COLOMBO, May 16 (Reuters) - Sri Lankan troops seized the entire coastline of the Indian Ocean island for the first time since civil war with the Tamil Tiger separatists erupted in 1983, signalling a rapidly approaching conventional victory.
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Here are some scenarios of what could happen next:
MILITARY DECLARES VICTORY: No outcome could be more certain. The only question is when. There are more than 50,000 soldiers surrounding fewer than 1,000 hardcore Liberation Tigers of Tamil Eelam (LTTE) fighters in a coastal speck measuring barely a square km (.5 sq miles), roughly a third of the area of New York's Central Park. Though the LTTE is exceptionally well-armed, they are no match for a military strengthened and custom-built to destroy them.
CIVILIANS KILLED: Of this, there is little doubt. The only question is how many. There are an estimated 50,000 in the sweltering coastal strip, packed in a sea of makeshift tents. The United States and U.N. Security Council has accused the government of indiscriminate shelling and the LTTE of shooting those who try to escape their role as the rebels' human shields. Both deny the accusations. Analysts have warned that the LTTE could carry out a mass suicide attack with the aim of killing hundreds if not thousands of civilians, and then blame it on the military. That could then be used to galvanise the global Tamil diaspora to fund a new war.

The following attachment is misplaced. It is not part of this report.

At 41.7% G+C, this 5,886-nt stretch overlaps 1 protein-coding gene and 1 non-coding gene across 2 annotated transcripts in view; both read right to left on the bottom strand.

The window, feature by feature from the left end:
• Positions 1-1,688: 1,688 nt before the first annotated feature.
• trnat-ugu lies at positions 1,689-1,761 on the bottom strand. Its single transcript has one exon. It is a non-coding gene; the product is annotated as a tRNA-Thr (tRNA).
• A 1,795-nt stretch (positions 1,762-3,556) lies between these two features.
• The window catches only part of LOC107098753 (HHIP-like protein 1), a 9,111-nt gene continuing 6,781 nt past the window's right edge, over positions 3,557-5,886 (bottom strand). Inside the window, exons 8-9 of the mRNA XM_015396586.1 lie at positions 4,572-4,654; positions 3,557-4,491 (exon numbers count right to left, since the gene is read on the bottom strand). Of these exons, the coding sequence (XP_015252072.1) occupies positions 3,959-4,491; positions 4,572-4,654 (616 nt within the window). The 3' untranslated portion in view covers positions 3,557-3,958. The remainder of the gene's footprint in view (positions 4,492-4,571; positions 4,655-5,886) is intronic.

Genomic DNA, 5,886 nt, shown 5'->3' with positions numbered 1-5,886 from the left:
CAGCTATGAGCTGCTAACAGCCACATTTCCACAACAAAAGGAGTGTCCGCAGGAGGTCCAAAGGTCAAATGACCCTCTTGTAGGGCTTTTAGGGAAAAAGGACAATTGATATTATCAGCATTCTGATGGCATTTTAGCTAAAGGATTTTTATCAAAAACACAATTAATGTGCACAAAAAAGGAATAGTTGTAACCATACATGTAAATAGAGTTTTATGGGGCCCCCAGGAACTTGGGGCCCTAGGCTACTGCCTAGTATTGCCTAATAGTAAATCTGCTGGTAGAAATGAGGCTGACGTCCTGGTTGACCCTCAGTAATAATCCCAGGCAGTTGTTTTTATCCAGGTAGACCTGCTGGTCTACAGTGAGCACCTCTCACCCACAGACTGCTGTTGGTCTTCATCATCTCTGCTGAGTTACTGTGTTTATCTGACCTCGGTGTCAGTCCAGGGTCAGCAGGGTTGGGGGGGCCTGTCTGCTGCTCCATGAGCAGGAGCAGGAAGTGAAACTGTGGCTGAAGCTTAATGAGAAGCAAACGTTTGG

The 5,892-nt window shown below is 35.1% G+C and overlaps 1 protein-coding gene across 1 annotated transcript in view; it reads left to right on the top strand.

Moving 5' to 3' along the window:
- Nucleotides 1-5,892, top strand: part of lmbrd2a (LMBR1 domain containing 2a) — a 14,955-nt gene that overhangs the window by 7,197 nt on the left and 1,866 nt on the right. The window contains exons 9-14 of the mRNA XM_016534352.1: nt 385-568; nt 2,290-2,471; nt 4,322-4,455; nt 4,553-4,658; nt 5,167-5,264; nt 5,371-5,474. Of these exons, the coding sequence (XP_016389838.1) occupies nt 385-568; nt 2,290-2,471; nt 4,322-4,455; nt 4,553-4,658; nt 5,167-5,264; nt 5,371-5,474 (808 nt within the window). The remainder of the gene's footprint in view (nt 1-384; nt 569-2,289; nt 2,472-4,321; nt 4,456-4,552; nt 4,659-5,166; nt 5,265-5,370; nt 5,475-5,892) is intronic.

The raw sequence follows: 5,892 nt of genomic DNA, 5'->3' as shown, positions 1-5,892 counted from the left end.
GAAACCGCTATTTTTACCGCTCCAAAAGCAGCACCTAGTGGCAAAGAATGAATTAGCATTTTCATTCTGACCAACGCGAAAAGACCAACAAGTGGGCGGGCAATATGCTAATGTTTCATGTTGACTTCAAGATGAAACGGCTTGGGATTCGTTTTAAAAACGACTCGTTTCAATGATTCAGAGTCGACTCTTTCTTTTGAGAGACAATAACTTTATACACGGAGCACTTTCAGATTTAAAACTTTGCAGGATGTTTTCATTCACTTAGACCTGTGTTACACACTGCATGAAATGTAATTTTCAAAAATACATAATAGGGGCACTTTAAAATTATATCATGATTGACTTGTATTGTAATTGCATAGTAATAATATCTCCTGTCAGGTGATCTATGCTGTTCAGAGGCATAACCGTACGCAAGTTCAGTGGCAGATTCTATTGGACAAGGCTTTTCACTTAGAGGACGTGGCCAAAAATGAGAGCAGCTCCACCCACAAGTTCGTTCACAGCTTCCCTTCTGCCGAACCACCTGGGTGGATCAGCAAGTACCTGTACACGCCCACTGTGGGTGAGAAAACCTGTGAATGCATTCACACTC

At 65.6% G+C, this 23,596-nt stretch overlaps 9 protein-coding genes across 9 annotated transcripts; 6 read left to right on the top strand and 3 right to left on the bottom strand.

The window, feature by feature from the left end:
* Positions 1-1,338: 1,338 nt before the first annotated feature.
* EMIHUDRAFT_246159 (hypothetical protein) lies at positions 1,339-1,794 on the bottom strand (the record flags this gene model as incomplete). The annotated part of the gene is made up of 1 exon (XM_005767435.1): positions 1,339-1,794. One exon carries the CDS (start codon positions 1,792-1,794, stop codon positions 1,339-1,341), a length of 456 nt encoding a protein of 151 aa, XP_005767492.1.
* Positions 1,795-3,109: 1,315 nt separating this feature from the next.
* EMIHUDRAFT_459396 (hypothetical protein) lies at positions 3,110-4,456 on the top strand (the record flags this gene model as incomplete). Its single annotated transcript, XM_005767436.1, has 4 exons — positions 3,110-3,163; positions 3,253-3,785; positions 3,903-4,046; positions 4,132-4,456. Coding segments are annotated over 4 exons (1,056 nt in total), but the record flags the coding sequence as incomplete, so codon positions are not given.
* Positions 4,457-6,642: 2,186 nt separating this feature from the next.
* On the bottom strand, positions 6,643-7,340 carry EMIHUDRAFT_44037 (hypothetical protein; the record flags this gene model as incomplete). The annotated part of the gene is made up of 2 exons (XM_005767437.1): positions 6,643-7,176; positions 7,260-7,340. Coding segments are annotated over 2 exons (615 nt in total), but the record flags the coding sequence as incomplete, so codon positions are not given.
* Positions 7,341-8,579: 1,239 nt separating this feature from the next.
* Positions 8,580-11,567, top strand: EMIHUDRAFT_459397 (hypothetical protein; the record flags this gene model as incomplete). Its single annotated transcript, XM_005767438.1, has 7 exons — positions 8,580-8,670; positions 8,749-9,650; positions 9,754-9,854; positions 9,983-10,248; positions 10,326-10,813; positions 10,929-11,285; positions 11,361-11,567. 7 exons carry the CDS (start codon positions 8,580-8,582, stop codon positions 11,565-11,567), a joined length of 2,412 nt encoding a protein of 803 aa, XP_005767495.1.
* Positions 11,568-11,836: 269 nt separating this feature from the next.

THE FATE OF TIGER LEADER PRABHAKARAN: The Tigers and the military say LTTE founder-leader Vellupillai Prabhakaran is in the war zone. But no one has given definitive proof, and Prabhakaran has proved elusive over his three-decade militant career. Vehicles discovered by troops -- a mini-submarine, a long metal chamber thought to be an underwater escape tunnel and aircraft parts -- seem to suggest that Prabhakaran was planning an escape worthy of characters in the action films biographers say he enjoys. Most analysts agree that Prabhakaran, alive or dead, will keep his fate a mystery. The government's best hope is to get his body, dead or alive. Since he is reported to have ordered bodyguards to burn his body if he is near capture, that seems unlikely.
IMF LOAN BLOCKED: Although Washington has raised this as a possibility to pressure Sri Lanka's government, IMF director Dominique Strauss-Kahn's comments on Friday seemed to suggest it would come through soon. [ID:nLF83085] The United States could block the loan, but diplomats say this is unlikely and the U.N. Security Council has said it views using the loan to punish Colombo as unnecessary.
WAR CRIMES INQUIRIES? The United Nations rights chief has backed calls from Britain for an independent inquiry into possible war crimes or violations of humanitarian law. Diplomats have in the past said this is unlikely to happen, given that China and Russia are sympathetic to Sri Lanka's fight against separatists. (Editing by Alex Richardson)
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